Child abuse reports plummet as students go remote

  • Teaching assistant Susan Jussel works in an empty classroom as she monitors a remote learning class at the Valencia Newcomer School, Tuesday, Sept. 2, 2020, in Phoenix. Communicating during the coronavirus pandemic has been trying for parents and students at the Phoenix school for refugees who speak a variety of languages and are learning to use technology like iPads and messaging apps. (AP Photo/Ross D. Franklin) Ross D. Franklin

Monitor staff
Published: 9/29/2020 4:45:56 PM

When COVID-19 shut down workplaces and schools across New Hampshire in March, the number of reports of child mistreatment received by the state plummeted in the course of a week.

In the first week after Gov. Chris Sununu issued an emergency order to close schools and move to remote learning reports of child abuse decreased by almost 50%, according to data from the New Hampshire Division for Children, Youth and Families (DCYF).

Educators, including teachers, staff and social workers, are the number one source of reports for child abuse and neglect across the country. With schools continuing to operate on remote learning models, worries remain that cases of child abuse may be going undetected.

“At the beginning, we all thought they would be back to school by May,” said Marty Sink, president of child advocacy organization CASA New Hampshire. “And now, knowing some of the largest districts – Nashua, Manchester and Concord – are still doing virtual learning, there is continued concern that many children are at home and not being seen by teachers and daycare providers.”

Six months after the initial drop in reports, New Hampshire’s numbers have been back on the rise, and doubled from one week to the next as schools began to reopen, but there is one significant change. Most reports in August 2020 came from law enforcement, not educators. The number of reports from school/childcare workers was down 49% from August 2019.

“We knew very well that reports of incidents of child abuse and neglect were not down because kids were not being hurt,” said Joy Barrett, executive director of the Granite State Children’s Alliance. “We knew this was because kids were not in safe places where there were no people who could identify and report abuse.”

Barrett said educators play a vital role in recognizing the warning signs that may indicate abuse.

“Kids spend a significant amount of time in school,” Barrett said. “Educators are trained in what to look for. Teachers are often trusted adults for kids. A child may want to tell an adult whats happening to them.”

In response to the issue, the Granite State Children’s Alliance is altering its programming for the COVID-19 era. The organization’s project managers have gathered materials and resources for educators on recognizing potential signs of abuse or neglect in children during Zoom classes. These resources include recommendations like scanning the student’s physical appearance for bruising or injury, checking the background for signs of substance abuse or family dysfunction and perceiving changes in the student’s mood or communication.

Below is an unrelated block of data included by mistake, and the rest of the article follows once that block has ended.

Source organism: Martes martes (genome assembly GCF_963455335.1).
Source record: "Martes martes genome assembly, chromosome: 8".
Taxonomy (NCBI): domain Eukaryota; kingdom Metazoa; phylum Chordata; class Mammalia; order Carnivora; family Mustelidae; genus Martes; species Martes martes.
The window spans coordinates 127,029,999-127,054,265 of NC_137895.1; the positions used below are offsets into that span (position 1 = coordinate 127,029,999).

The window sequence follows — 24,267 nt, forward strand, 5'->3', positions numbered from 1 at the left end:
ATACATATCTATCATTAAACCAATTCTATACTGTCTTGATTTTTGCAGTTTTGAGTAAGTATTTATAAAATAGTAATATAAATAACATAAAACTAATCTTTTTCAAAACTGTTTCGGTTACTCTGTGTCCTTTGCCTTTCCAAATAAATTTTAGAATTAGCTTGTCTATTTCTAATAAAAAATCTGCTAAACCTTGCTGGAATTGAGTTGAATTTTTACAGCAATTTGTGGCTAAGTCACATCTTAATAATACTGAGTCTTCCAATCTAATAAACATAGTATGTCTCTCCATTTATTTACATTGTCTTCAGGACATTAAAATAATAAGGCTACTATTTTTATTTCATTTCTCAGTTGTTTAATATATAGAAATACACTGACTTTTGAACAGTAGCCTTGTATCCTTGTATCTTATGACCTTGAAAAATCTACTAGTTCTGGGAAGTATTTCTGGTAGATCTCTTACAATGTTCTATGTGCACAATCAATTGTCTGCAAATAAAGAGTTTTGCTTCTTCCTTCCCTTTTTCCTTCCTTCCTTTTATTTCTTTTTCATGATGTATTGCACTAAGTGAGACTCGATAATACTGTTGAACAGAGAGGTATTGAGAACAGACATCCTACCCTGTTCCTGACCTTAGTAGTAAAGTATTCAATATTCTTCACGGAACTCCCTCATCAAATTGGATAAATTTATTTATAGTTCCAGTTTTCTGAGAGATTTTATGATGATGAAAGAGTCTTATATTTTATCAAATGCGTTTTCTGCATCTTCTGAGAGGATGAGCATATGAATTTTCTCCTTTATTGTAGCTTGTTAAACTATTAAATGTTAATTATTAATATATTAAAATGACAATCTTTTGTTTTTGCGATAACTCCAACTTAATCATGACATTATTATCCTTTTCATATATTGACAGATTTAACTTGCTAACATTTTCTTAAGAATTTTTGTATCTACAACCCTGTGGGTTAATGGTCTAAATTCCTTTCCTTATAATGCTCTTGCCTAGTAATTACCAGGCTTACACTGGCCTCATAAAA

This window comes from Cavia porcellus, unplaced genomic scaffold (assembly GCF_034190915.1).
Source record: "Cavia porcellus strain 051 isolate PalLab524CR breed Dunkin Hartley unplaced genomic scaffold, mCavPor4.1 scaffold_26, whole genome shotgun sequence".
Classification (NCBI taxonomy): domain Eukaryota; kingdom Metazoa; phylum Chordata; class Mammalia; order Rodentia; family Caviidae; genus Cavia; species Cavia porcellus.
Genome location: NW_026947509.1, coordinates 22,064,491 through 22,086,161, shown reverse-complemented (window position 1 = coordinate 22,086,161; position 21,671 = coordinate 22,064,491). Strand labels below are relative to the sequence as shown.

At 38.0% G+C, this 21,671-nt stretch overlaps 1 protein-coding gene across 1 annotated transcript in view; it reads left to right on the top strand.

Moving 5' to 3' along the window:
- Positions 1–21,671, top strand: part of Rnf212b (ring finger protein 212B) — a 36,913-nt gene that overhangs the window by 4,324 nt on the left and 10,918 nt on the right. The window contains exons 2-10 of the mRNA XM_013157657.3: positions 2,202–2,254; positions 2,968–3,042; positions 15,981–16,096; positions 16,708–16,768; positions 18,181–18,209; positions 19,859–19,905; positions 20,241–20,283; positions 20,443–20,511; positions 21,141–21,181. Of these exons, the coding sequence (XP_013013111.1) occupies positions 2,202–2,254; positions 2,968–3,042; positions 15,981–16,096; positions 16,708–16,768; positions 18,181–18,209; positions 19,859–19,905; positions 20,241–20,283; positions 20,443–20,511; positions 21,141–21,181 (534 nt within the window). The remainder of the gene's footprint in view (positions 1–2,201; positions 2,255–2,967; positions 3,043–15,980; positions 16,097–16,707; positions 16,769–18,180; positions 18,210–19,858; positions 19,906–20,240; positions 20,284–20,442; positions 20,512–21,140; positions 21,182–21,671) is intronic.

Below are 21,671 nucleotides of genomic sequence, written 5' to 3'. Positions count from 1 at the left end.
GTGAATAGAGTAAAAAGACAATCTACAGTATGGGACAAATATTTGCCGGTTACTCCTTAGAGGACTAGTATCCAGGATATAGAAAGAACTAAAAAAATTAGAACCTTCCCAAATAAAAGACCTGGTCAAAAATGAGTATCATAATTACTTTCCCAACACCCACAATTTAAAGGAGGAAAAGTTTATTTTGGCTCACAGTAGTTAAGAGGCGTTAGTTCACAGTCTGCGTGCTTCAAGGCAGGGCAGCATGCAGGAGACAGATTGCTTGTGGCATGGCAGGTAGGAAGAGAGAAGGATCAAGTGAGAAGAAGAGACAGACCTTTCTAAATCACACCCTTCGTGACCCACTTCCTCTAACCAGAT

“We took time to develop resources that show teachers that everyday conversations, checking in on a child just like they would in person, would help or develop a suspicion that something is going on over a computer,” said Jana El Sayed, outreach project manager at Granite State Children’s Alliance.

The organization has also expanded its regular “Know and Tell” training program that’s typically aimed at educators, to appeal to the general public. Under New Hampshire law, all adults over 18 are considered mandated reporters, but not everyone knows the signs.

“We knew our best eyes on kids were going to be other adults – neighbors, other family members, people who were coming in contact with kids other than educators,” Barrett said. “We expanded that program and did a lot of promotion.”

Some area schools that started out in a remote model are looking ahead to transitioning to a hybrid model mid-fall, with the hope of being in-person by the new year. Both the Concord School District and the Nashua School District, which started the year remotely, plan to phase to a hybrid model starting Oct. 5. Manchester School District will be transitioning from a remote to a hybrid model beginning the week of Oct. 12.

Sink says that as schools look ahead to reopening in person, CASA-NH is planning for a spike in demand for advocacy services in the near future.

“We are preparing for an increase in the number of cases we could potentially see,” Sink said. “We are hoping for the best and preparing for the worst and hopefully we will be able to address the need if in fact there is an increase.”

Even in a hybrid model, students are typically only in school two days a week, limiting the in-person interactions they have with educators. Barrett recommends that schools doing online learning take advantage of the Granite State Children’s Alliance’s free online Know and Tell training, as well as the COVID-19 resources on recognizing warning signs via virtual learning.

“I often say protecting children is all our responsibility, it’s not the responsibility of one particular agency,” Barrett said.




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